Moonshot

Day three, I think, of my new drive to write more and I’ve hit at least 1000 words a day, though today had an added 1000 because I wrote about Trump/Woodward for Reaction.

Wordcount so far (including some deletions in order create a clean re-start: 17,571).

In other news… The Moonshot.

It is, of course, very “Boris”. I read that the billion it’s going to cost could fund the NHS for almost a year or give every person in the country £1,500. Perhaps it will be worth it if it works but this government’s track record isn’t good when it comes to ambitious plans involving testing. These stories of people being asked to drive distances is shocking. I figured I’d need to travel to the other side of Birgminham and I haven’t even got a car…

The problem with The Moonshot is in thinking that there’s a magic solution when, really, the answer lies in things that are relatively cheap. Tuesday, for instance, was the first Downing Street press conference when I thought Johnson made a good presentation. He expained masks well, noting that it’s not about protection for the wearer but for the people around the wearer. I’ve been screaming this message for months but it’s now that it’s beginning to take hold in the public’s imagination. Sadly, it’s probably too late. A large section of the public have become convinced by the argument of the other side. I keep seeing people waffling on about “freedom” as though they understand what the opposite would actually look like.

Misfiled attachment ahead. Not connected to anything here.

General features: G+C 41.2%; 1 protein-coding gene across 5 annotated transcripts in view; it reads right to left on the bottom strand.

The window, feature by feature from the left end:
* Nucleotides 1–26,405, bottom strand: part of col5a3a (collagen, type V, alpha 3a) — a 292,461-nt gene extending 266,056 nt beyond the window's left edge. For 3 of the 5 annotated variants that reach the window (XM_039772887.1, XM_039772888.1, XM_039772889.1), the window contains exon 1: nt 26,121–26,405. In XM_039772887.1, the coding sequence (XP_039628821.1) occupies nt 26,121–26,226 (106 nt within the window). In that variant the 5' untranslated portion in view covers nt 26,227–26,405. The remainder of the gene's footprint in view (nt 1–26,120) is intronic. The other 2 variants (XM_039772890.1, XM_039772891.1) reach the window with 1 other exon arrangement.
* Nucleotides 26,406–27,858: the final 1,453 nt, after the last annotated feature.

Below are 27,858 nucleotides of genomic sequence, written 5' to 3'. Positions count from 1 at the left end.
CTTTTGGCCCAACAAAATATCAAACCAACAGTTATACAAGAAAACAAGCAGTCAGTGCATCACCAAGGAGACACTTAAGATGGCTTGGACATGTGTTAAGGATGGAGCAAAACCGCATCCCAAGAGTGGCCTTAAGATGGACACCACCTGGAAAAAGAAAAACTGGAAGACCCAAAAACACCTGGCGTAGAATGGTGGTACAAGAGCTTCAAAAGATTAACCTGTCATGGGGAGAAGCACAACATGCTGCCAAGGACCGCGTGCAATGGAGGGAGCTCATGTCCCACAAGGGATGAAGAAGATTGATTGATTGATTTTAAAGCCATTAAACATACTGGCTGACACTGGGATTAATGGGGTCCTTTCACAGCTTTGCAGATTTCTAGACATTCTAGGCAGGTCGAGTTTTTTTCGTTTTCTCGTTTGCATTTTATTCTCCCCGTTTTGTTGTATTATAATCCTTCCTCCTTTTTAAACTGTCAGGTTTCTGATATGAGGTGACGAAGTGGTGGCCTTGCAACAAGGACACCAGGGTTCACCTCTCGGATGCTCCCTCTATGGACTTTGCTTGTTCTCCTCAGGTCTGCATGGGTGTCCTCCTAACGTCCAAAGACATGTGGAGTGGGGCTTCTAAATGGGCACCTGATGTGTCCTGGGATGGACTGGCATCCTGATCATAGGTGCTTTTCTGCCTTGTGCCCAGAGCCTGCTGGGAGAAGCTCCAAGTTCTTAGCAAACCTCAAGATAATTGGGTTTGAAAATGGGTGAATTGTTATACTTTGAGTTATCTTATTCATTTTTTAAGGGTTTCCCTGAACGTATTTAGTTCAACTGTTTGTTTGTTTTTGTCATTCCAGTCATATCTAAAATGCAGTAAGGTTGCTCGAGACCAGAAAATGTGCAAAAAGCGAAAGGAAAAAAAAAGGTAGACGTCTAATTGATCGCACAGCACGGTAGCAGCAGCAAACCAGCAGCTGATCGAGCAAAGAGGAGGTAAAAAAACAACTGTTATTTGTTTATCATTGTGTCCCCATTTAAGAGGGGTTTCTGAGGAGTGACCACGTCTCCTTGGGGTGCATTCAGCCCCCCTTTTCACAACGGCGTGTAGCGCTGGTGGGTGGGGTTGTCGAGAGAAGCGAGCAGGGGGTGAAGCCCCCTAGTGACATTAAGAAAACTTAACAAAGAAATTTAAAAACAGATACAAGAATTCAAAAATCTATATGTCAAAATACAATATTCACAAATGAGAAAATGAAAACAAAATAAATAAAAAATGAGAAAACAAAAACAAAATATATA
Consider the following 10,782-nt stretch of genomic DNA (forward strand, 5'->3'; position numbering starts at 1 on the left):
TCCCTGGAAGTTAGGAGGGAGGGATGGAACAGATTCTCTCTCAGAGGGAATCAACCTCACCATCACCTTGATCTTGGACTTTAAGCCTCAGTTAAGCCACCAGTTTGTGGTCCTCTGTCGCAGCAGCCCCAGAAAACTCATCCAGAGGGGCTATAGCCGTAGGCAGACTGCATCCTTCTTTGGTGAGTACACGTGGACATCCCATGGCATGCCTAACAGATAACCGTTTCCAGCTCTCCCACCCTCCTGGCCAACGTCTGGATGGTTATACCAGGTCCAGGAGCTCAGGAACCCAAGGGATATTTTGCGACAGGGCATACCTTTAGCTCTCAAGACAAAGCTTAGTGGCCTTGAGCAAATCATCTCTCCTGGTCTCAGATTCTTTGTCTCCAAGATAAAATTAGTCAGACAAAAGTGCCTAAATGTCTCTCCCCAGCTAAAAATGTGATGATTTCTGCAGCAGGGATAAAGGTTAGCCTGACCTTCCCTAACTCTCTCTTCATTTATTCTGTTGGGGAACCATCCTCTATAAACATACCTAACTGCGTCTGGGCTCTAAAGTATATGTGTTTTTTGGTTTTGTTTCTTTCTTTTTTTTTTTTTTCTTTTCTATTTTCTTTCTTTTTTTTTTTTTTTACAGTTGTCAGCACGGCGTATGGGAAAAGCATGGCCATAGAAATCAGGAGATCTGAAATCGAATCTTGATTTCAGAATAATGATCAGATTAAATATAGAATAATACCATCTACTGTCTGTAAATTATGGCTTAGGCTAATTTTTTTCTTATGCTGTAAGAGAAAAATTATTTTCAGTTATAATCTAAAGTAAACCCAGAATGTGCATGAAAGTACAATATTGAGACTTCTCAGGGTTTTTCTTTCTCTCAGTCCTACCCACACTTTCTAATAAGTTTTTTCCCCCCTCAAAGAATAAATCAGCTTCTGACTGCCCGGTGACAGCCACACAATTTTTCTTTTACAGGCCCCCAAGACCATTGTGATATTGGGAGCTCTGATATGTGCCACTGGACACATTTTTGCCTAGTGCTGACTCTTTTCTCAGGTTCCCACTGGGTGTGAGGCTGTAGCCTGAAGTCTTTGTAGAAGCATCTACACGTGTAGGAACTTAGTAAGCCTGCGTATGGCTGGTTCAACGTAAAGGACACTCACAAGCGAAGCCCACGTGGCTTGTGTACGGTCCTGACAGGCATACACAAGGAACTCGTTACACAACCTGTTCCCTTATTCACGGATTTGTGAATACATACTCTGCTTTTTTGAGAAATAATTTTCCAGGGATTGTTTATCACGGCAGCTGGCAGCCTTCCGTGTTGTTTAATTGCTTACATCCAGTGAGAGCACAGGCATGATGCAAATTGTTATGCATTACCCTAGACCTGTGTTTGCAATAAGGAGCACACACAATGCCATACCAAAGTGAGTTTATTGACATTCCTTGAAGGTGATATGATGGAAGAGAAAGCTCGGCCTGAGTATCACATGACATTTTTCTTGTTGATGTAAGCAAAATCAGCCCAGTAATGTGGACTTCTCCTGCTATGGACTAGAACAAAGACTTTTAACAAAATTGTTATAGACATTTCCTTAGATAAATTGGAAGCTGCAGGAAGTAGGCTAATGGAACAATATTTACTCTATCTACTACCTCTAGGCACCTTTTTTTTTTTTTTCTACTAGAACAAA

I’m not sure where that comes from. Media, I guess, and a diet of films in which people scream “freedom” and actually mean it. We all want to be revolutionaries in our hearts but the only thing we have to revolt against are the lack of plastic bags at the Tesco checkout and the sugar tax. Nobody ever picked up on it but I still like the term I coined for the coronavirus. It is still “the selfish flu”, with much of its potency lying not in its molecular makeup but in human behaviour.

In other news, I was almost peversely gratified to see that the Oxford trials have been halted. Not that I wish the team ill or anything but it does at least prove that science isn’t being rushed by the politics. This, as I keep saying, feels like it’s going to be the big argument of December or early next year. Trump attacked Kamala Harris for suggesting she’d listen to the science before she gets a vaccine herself but therein we have America politics in a microcosm. The gaslighting is intense.

Books: finished Brian Stelter’s Hoax. Thoroughly enjoyed it. Now going to see if I can finish The Cartel ahead of the Bob Woodward book next week. I read his last attempt to cover the Trump presidency and thought he was a little too gentle. Perhaps that’s how he got so close to Trump…

4 thoughts on “Moonshot”

  1. People showing decent sense round here, universal wearing of masks in shops, increasing number of people wearing them on the streets. I honestly think Johnson has just lost it, clock surely ticking for him, six person rule?, breaking international treaty obligations?, really…..?.